7. Hope it never come to all this. We don’t have feral dogs in our rural area but we have 8 cats and 2 dogs, all rescue but the chihuahua. We’ve seen bear and puma in our back yard and the coyotes sing their kill songs almost every night. I doubt feral dogs will take hold with all that going on.

    1. I have sealed 3 – 40 gal. cans with cat food and dog food on hand. I have animal traps of several different kinds and guns and ammo. I think it would be a while before the area in hunted out but if or when that is true I would put them down before letting them go feral. My sweet dogs wouldn’t stand a chance. The cats hunt on their own some anyway, but may be killing small game I might come to depend on. I seriously doubt I could ever eat a pet but I’ve never been seriously starving.

    2. In short, shoot them. I have stocked snare cabling and supplies for any large dogs or other predators and conibear traps for smaller pests. I they are really smart and a threat I have no issue with trapping them and dispatching them if necessary.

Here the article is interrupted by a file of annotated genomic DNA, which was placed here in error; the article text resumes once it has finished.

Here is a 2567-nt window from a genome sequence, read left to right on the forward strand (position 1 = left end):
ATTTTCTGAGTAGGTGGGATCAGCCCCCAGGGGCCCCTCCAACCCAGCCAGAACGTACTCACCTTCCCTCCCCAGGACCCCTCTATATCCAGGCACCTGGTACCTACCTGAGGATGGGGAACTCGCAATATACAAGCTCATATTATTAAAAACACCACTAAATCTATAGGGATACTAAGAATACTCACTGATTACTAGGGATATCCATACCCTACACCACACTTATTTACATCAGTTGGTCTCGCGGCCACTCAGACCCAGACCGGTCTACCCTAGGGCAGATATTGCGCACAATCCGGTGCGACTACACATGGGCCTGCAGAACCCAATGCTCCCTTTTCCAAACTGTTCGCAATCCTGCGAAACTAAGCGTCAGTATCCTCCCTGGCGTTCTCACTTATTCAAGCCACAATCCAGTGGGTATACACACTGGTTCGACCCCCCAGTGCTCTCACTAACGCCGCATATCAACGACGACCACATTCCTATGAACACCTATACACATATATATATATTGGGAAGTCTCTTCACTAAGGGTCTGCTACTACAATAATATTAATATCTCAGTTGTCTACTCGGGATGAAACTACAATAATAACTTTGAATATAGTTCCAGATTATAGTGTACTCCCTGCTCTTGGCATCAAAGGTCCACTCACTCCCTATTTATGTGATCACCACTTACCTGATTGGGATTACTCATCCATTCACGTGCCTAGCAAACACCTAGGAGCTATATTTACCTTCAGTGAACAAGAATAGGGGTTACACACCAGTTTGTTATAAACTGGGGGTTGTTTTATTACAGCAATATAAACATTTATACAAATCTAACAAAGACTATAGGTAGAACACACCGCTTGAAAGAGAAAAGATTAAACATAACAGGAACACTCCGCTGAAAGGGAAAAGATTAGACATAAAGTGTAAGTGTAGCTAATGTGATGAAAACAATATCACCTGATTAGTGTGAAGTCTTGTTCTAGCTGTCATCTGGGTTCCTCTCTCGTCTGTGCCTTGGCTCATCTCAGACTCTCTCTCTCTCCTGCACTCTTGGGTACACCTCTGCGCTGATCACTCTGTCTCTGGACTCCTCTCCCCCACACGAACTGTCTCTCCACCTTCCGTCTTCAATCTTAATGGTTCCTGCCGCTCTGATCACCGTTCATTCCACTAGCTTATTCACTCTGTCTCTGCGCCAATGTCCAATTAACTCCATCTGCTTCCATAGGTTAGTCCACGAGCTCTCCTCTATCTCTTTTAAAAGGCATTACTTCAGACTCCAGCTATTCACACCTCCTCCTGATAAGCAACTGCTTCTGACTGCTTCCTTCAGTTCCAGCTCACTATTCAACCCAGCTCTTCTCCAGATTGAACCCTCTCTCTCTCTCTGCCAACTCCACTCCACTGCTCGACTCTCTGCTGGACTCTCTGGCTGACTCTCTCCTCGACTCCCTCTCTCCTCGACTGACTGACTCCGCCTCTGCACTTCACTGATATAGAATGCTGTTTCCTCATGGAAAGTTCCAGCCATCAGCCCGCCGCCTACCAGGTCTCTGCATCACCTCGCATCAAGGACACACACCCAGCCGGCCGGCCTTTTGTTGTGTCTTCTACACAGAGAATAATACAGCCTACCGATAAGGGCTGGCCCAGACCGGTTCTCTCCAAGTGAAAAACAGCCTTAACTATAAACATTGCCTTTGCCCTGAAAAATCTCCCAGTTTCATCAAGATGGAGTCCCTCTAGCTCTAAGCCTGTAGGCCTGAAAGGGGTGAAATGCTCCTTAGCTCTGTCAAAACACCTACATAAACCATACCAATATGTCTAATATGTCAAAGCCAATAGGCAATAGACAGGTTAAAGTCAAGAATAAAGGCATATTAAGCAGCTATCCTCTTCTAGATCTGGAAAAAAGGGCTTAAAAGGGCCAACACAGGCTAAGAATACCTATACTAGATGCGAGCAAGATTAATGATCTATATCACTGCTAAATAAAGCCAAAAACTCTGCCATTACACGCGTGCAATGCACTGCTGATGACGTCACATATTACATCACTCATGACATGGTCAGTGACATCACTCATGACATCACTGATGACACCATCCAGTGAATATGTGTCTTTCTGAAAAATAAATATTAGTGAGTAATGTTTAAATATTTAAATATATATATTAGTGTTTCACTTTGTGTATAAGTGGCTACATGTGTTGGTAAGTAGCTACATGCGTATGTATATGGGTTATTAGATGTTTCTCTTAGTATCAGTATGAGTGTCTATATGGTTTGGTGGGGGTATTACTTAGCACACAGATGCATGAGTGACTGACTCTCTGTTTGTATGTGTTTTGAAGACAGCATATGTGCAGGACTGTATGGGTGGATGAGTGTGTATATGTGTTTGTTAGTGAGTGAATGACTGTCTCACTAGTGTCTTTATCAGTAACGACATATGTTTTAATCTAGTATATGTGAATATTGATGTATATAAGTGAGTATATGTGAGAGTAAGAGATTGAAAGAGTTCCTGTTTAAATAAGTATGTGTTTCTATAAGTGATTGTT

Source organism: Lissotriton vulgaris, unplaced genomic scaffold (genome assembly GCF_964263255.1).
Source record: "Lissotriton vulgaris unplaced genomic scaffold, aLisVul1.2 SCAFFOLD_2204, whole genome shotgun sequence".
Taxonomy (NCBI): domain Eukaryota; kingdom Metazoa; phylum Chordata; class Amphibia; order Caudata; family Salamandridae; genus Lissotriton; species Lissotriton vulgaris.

• Chris Ray says:

      It sounds like your pretty well prepared for,this and I’m with you, I hope it never comes to it.

      • I was thinking, much of the prepper fiction out there deals with feral dogs on one level or another. That’s probably what brought it to my awareness. Ron Foster covers it quite well in his Prepper Trilogy Series. There again, hard to think about! What it will take to get to that point seems quite unreal now, but worth preparing for because of the stark reality of what could be. Not being able to defend your loved ones from once peaceful but now ravenous, hungry, blood-thirsty dogs would be a tragedy indeed.

        • Chris Ray says:

          Prepper fiction is how the topic got on my radar as well. I can’t remember the name of the story now, but there was a large problem with feral dog packs. The town organized a hunt to thin them down and much of the meat went to feed those who needed food.